Covering areas in today’s Ukraine, Poland, Bohemia, Moravia, Silesia, and Slovakia, this book studies the impact of both natural and human-inflicted disasters on pre-modern towns.
Various kinds of catastrophes, starting with major natural disasters such as fires, floods, earthquakes, and epidemics caused high population mortality. Others, such as protracted war conflicts, were caused by human activity and could be just as, if not more, destructive for cities, their populations and the urban economy. Crises affected not only the population as a whole, but also townsmen and women in their individual lives. Case studies of renewal and resilience in the volume illustrate that, in many cases, successfully overcoming disaster brought positive changes for urban people. The collection presents analytical research anchored in the contemporary historiographical discourse on studying social and cultural relations in urban environments in the Middle Ages and early modern period, and it incorporates interdisciplinary approaches in the forms of geography, archaeology, and literary theory.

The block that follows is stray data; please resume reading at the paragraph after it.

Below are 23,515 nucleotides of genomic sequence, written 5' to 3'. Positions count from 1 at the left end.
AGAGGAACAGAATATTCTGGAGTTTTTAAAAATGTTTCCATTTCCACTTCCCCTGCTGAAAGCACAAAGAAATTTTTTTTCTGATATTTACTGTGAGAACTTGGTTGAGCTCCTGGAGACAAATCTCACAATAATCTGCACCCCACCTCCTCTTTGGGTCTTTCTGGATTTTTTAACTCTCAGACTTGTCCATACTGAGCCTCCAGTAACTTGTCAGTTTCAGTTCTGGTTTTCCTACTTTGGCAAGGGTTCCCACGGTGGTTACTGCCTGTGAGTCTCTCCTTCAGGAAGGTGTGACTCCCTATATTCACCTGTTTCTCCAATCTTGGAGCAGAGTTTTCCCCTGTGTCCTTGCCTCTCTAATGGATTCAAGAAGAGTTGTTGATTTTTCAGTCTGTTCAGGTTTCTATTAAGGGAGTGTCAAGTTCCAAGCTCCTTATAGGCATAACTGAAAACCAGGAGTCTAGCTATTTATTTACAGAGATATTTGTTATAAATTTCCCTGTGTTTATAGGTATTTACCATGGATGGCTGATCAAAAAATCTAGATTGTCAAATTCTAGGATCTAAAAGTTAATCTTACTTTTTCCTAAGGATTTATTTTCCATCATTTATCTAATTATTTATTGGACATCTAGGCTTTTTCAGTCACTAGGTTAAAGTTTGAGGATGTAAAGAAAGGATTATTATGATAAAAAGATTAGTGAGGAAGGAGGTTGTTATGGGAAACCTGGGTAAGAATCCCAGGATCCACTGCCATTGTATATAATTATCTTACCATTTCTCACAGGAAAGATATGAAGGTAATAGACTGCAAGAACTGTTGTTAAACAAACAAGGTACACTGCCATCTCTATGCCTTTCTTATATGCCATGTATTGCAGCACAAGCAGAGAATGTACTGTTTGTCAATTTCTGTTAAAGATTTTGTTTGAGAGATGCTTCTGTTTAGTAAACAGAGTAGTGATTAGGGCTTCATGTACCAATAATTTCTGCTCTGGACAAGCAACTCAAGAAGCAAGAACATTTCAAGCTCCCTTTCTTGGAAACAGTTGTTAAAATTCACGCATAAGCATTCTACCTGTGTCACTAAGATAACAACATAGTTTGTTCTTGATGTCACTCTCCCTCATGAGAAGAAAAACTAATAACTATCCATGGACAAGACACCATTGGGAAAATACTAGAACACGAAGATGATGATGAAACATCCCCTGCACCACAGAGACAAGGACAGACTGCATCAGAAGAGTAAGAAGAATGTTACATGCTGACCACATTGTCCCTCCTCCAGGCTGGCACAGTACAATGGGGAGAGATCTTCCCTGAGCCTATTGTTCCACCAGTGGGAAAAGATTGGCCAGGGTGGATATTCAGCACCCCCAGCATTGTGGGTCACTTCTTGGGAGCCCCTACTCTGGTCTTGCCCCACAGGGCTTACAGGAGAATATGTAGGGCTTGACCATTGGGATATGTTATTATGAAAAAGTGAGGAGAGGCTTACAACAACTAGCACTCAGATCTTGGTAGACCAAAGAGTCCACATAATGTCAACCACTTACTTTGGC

This volume is an engaging resource for students and researchers of pre-modern history, social history, and disaster studies.